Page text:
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The LTP process
Local Transport Plans (LTPs)
Who produces an LTP?
The Transport Act 2000 requires most local transport authorities (county councils, unitary authorities and partnerships in metropolitan areas) in England (not London) to produce and maintain an LTP. Passenger Transport Executives (PTEs) cover the English metropolitan areas (Greater Manchester, Merseyside, South Yorkshire, Tyne and Wear, West Midlands and West Yorkshire) and produce a plan in partnership with the local district councils.
Those authorities which received an Excellent Comprehensive Performance Assessment in 2004 were exempted from the requirement to produce an LTP, but all have chosen to produce provisional Plans anyway.
What's in an LTP?
LTPs set out the authority's local transport strategies and policies, and an implementation programme.
What time period does an LTP cover?
The first five-year LTPs were submitted in 2000, covering the period from 2001/02 to 2005/06.
Authorities have reported each year on their delivery of policies and programmes in Annual Progress Reports (APRs). They will produce a delivery report by July 2006 which will report on the delivery of their transport strategy during the five years of the first LTP period.
Provisional second LTPs covering the period 2006/7 to 2010/11 were submitted in July 2005, with final second LTPs being submitted by March 2006.
LTPs and APRs can generally be found on local authority websites.
What does DfT use LTPs for?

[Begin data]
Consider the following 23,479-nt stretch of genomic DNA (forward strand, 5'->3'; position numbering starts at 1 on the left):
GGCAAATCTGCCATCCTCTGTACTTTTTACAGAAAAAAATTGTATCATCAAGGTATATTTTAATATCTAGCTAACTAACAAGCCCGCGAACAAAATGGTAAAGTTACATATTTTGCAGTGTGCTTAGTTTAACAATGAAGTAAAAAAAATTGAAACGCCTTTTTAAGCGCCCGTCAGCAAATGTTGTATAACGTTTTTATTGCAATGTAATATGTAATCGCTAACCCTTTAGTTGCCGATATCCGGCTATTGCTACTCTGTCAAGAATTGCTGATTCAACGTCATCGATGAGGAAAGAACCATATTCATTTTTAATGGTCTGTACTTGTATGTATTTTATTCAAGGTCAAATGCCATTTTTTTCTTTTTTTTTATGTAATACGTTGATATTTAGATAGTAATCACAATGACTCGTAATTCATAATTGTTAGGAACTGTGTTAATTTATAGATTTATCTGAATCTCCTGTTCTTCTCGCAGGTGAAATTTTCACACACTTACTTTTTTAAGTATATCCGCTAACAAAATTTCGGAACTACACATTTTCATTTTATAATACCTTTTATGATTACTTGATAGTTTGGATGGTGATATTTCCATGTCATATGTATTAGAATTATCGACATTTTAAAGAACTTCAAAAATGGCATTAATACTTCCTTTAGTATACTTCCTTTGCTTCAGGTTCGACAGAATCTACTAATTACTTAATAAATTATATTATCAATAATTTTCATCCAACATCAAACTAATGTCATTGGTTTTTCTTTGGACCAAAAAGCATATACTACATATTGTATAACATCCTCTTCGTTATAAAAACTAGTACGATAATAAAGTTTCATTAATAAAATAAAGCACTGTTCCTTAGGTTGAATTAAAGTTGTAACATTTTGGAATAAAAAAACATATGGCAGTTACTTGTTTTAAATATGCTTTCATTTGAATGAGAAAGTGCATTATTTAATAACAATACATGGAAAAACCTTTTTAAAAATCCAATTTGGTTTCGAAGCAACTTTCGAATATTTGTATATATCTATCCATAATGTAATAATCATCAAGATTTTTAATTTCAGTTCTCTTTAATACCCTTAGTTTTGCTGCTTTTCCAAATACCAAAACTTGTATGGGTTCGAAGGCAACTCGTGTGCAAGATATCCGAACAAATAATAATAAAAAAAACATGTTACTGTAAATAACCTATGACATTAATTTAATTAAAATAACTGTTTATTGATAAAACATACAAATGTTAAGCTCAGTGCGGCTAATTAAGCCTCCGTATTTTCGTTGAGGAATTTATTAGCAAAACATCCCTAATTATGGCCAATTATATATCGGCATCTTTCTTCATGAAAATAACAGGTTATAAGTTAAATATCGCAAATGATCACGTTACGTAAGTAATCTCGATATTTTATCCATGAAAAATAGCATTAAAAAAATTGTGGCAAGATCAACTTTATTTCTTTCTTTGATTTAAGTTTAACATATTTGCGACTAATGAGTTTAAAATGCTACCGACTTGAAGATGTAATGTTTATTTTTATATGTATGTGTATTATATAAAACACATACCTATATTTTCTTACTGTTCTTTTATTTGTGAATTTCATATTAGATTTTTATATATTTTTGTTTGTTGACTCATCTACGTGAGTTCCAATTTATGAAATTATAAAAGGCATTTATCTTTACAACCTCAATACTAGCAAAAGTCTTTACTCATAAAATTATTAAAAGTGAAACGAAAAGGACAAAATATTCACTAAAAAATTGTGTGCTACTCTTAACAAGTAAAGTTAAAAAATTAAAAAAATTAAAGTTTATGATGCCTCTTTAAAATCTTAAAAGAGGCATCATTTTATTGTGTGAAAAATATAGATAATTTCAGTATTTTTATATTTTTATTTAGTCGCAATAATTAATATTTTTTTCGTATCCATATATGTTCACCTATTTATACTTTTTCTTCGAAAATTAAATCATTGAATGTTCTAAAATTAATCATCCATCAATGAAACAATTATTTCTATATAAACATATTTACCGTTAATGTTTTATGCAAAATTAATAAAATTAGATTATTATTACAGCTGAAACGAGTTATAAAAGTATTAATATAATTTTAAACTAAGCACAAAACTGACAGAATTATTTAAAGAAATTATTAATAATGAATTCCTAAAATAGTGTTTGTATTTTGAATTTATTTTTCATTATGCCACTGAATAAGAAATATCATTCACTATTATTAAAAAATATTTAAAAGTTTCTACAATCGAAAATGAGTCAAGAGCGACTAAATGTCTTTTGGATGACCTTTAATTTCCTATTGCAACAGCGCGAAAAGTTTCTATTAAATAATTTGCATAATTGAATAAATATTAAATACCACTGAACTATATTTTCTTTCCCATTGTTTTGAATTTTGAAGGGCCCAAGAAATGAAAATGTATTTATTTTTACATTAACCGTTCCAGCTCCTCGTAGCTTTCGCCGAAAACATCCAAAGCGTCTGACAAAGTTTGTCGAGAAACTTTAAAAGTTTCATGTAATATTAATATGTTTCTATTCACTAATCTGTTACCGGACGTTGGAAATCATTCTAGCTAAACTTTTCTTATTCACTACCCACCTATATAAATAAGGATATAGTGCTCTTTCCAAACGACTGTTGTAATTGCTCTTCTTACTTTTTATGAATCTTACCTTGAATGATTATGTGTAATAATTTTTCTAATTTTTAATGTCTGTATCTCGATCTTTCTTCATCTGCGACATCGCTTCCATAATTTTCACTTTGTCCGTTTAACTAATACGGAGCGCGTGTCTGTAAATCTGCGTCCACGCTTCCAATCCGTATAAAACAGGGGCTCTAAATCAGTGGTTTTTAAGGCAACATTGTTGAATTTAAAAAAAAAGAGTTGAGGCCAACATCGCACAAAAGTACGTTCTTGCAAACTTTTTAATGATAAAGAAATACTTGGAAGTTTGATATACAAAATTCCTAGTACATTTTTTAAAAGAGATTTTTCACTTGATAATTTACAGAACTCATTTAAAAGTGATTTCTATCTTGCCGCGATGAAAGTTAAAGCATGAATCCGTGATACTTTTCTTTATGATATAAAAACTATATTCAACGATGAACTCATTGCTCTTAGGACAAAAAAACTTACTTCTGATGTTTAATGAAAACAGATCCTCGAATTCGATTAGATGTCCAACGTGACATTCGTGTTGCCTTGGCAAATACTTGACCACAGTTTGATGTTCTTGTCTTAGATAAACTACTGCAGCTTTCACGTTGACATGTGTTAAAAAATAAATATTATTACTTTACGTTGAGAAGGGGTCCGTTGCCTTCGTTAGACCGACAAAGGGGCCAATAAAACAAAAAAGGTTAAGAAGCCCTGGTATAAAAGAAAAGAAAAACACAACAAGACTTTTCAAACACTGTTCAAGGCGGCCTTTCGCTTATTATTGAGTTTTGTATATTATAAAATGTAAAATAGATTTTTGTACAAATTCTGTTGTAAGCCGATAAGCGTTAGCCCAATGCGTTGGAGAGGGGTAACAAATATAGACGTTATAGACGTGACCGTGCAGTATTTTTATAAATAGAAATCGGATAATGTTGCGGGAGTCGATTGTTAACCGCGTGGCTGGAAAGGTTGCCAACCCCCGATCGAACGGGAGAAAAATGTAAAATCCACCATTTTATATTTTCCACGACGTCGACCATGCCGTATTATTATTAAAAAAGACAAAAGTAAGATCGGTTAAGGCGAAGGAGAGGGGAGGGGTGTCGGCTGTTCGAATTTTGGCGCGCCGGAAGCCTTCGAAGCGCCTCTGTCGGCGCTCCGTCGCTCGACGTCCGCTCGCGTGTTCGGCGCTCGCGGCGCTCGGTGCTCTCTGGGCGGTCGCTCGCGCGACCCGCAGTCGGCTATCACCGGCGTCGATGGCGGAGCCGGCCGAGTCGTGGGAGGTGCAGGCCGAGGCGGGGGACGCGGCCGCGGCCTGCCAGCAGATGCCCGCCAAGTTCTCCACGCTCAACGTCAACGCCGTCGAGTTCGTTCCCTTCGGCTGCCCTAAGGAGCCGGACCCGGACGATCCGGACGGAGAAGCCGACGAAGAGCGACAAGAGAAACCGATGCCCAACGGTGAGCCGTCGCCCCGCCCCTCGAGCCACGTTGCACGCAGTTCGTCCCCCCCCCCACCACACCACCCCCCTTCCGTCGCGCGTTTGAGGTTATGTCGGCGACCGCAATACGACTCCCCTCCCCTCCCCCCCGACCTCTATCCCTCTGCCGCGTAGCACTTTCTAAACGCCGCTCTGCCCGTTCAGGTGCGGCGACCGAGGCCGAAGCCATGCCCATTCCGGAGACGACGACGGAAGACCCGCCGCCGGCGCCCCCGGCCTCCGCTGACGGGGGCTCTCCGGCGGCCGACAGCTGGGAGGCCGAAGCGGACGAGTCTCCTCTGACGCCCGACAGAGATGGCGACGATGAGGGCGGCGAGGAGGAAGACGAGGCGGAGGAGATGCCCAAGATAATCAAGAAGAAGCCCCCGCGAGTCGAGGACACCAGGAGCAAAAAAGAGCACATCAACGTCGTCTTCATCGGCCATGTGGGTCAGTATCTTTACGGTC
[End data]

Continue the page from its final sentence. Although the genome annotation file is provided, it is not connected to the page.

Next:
DfT use LTPs and APRs to:
- inform decisions on capital funding for local authorities;
- inform the development of DfT policies on local transport;
- monitor the delivery of our key objectives and targets that are delivered through the actions of local government;
- and feed into the authority's Comprehensive Performance Assessment score.
Local Transport Settlement
Ministers announce funding decisions for local authorities each November/December in the local transport settlement. Individual authorities are notified of their allocations in decision letters
Annual local transport plan settlements
More than £8 billion of capital funding is planned to be distributed in conjunction with the second five year LTPs.
LTP capital allocations are made up of three main funding streams:
- Major scheme allocations. Local authorities asking for more than £5million for individual transport schemes must submit full details of those schemes for individual consideration. These schemes are primarily for major new local roads (e.g. village or town bypasses) and public transport projects (e.g. bus route improvements). Decisions on major schemes will be made in the light of regional advice.
- Integrated Transport block (IT block) allocations. This is used by the local authority to fund all non-maintenance transport schemes costing less than £5 million - small road projects, road safety schemes, bus priority schemes, walking and cycling schemes, transport information schemes etc.
- Maintenance allocations. These are provided for structural local road maintenance - major resurfacing, maintenance or replacement of bridges, tunnels etc, and occasionally reinstatement of roads following natural events or disasters.
Authorities also receive revenue funding for transport via the wider local government financial settlement. The main transport element of this is an allocation for routine highway maintenance. This is allocated on a formula basis taking into account road length, road condition and other factors.